Street corner florists were selling their red roses like hot cakes. Business relating to the heart was extra brisk, especially as the day drew to a close. People were extra loving holding hands extra tight. Those saying goodbye by the roadside, by the station, anywhere, took extra lingering moments before the final farewell. Those walking back alone too were clutching tight their red or yellow roses. And I, well, I held on tight to my new book Sylvia, Queen of the Headhunters that I just bought at Borders, as I made my way to Selfridges to meet my date.
It was as if the street was painted red – red hearts on balloons, red hearts on lingeries, on bedsheets displayed on beds in shop windows everywhere. And Selfridges is certainly the place you’d want to be if you were searching something for that special someone.
But I wasn’t searching for anything of that kind. I was searching for my date and while waiting by the escalator, I just watched people to see how love that was in the air was affecting them.
The young ones did it everywhere; gazing into each other’s eyes as they sipped their latte, holding hands across the table, over their half eaten muffins. Old couples, with matching silver hair walked contentedly, arms linking, fingers touching. Then my eyes were drawn to one elderly Malay gentleman; a well known face with that unmistakeable mop of grey hair that is somewhat thinning. Two steps ahead of him was a young leggy beauty with long chestnut hair. No, it couldn’t be, I dismissed the thought.
When my date arrived, we sat at the table for two and ordered our lattes and Earl Grey. It was the second day in a row that I sat there in the same café by the escalator at Selfridges sipping Earl Grey, but with a different date. The waiter gave me a smile of recognition as he offered me the menu. And as I had my last sip, the elderly Malay gentleman walked past our café again, but this time with the leggy beauty striding by his side, clutching something in that well known Selfridges’ carrier bag. Just let us say, she must be a niece or a distant relative.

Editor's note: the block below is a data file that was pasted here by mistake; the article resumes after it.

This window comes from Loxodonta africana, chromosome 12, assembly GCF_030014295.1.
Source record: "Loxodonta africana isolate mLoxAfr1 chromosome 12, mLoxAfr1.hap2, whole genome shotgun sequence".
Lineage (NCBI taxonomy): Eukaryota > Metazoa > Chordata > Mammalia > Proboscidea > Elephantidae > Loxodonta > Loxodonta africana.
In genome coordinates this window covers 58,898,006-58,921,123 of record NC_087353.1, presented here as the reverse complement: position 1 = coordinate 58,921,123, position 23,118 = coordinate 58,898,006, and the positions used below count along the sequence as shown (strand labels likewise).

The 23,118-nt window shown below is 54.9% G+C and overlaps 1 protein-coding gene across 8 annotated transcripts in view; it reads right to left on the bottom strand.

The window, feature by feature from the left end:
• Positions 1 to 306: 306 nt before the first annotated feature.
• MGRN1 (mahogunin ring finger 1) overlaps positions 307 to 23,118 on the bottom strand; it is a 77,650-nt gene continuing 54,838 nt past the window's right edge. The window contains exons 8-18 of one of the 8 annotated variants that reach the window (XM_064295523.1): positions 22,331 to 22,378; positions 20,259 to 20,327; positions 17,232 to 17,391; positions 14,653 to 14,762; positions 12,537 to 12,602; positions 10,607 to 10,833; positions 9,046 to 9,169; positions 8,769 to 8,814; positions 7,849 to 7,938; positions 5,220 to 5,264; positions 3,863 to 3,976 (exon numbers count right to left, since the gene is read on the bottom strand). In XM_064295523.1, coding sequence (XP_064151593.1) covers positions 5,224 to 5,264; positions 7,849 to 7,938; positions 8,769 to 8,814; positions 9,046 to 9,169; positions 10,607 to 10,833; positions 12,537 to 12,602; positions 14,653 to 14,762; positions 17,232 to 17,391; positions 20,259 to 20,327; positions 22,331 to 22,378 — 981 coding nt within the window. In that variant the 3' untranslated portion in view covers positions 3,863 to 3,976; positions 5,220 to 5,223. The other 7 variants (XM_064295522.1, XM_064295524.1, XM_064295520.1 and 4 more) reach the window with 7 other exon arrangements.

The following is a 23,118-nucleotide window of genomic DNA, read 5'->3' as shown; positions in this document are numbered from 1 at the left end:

My head was full of these encounters as I made my way past the chocolate bars packed with people buying presents for their sweet tooth lovers. I have lost count the number of times that I spotted familiar faces walking hand in hand with another who is not the one that I am more familiar with. How many times have I had to duck into a corner or cross the road to avoid embarrassing situations and awkward, hesitant introductions.
So why London when London is crawling with people who are bound to know you? And why not some other cities like Milan, New York or even Timbuktoo where no one would know you from Adam. Oh well, I was by then debating with myself and was already attracting curious glances from other shoppers.
It was choc-a-bloc at the florist in Selfridges. People were just grabbing what’s left rather than leave empty handed. The last bunch of red roses that I received was some months ago in Paris, and it is safe for you to assume that it wasn’t from my other half who believes you can’t eat roses. But, yes, Paris is the place to be now – the city where love is forever in the air.
It was there that I was swept off my feet by a Frenchman, in full glare of other tourists and witnessed by the towering Eiffel Tower. And before you let your mind roam, let me explain. I was doing my piece to camera, when my camerawoman said something to my soundman in French. He then came over on the pretext of adjusting my microphone and then, voila, swept me off my feet and the moment was forever captured on tape as evidence of my ‘tryst’ in Paris!
Oh well, I remedied that situation a year later by spending 14th February, with my other half, up the Eiffel Tower, shivering in the cold air. It wasn’t a romantic moment, just a trip up the tower for the sake of taking photographs and telling people yes, we were up there.
So, with such thoughts in my mind, I picked my way to the other side of Selfridges where business was less brisk at that hour. I suddenly knew what I wanted for my other half that would permanently embed me in his heart; two fat mackerels, one fated to be grilled and to be accompanied by air asam, made to his liking.
As if on cue, the song " I know him so well" by Elaine Paige played in my mind.
Kak Teh's other Roseless Moments:
Reminiscence Of An Incurable Old Romantic
Love in the Autumn Years I